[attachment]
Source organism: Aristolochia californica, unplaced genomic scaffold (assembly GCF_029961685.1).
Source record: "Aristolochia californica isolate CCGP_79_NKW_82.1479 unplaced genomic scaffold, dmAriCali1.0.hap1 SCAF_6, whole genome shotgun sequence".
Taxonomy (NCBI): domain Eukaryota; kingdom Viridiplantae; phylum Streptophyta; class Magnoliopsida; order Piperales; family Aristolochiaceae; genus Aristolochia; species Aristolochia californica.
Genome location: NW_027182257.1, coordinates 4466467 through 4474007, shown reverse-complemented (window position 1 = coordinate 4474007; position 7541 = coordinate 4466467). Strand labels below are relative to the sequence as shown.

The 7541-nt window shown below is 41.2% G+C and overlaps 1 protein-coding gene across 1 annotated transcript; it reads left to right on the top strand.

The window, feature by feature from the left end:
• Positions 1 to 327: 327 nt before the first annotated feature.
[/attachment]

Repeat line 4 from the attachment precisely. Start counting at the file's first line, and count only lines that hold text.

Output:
Genome location: NW_027182257.1, coordinates 4466467 through 4474007, shown reverse-complemented (window position 1 = coordinate 4474007; position 7541 = coordinate 4466467). Strand labels below are relative to the sequence as shown.